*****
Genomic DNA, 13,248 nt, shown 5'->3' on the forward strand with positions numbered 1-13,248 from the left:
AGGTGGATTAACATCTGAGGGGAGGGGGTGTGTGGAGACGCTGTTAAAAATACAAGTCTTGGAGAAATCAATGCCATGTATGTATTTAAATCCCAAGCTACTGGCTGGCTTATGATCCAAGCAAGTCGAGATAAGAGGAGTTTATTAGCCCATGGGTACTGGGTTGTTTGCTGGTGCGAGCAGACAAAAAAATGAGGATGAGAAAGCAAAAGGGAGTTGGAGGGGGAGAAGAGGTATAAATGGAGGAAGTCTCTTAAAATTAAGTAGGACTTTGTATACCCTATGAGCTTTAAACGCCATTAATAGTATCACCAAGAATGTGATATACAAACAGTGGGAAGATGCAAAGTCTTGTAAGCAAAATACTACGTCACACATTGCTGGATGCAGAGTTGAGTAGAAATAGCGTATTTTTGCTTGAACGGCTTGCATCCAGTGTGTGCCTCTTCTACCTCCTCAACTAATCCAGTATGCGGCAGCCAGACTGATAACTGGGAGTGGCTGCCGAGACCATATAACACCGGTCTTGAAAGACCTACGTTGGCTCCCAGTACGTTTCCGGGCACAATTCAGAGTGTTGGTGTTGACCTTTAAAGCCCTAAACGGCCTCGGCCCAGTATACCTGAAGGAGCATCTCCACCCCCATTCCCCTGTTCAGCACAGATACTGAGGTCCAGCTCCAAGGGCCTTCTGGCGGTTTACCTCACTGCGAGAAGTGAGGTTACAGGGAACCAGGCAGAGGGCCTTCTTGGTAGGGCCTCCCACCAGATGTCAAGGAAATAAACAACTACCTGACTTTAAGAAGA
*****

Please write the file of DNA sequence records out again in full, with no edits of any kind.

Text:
Genomic DNA, 13,248 nt, shown 5'->3' on the forward strand with positions numbered 1-13,248 from the left:
AGGTGGATTAACATCTGAGGGGAGGGGGTGTGTGGAGACGCTGTTAAAAATACAAGTCTTGGAGAAATCAATGCCATGTATGTATTTAAATCCCAAGCTACTGGCTGGCTTATGATCCAAGCAAGTCGAGATAAGAGGAGTTTATTAGCCCATGGGTACTGGGTTGTTTGCTGGTGCGAGCAGACAAAAAAATGAGGATGAGAAAGCAAAAGGGAGTTGGAGGGGGAGAAGAGGTATAAATGGAGGAAGTCTCTTAAAATTAAGTAGGACTTTGTATACCCTATGAGCTTTAAACGCCATTAATAGTATCACCAAGAATGTGATATACAAACAGTGGGAAGATGCAAAGTCTTGTAAGCAAAATACTACGTCACACATTGCTGGATGCAGAGTTGAGTAGAAATAGCGTATTTTTGCTTGAACGGCTTGCATCCAGTGTGTGCCTCTTCTACCTCCTCAACTAATCCAGTATGCGGCAGCCAGACTGATAACTGGGAGTGGCTGCCGAGACCATATAACACCGGTCTTGAAAGACCTACGTTGGCTCCCAGTACGTTTCCGGGCACAATTCAGAGTGTTGGTGTTGACCTTTAAAGCCCTAAACGGCCTCGGCCCAGTATACCTGAAGGAGCATCTCCACCCCCATTCCCCTGTTCAGCACAGATACTGAGGTCCAGCTCCAAGGGCCTTCTGGCGGTTTACCTCACTGCGAGAAGTGAGGTTACAGGGAACCAGGCAGAGGGCCTTCTTGGTAGGGCCTCCCACCAGATGTCAAGGAAATAAACAACTACCTGACTTTAAGAAGA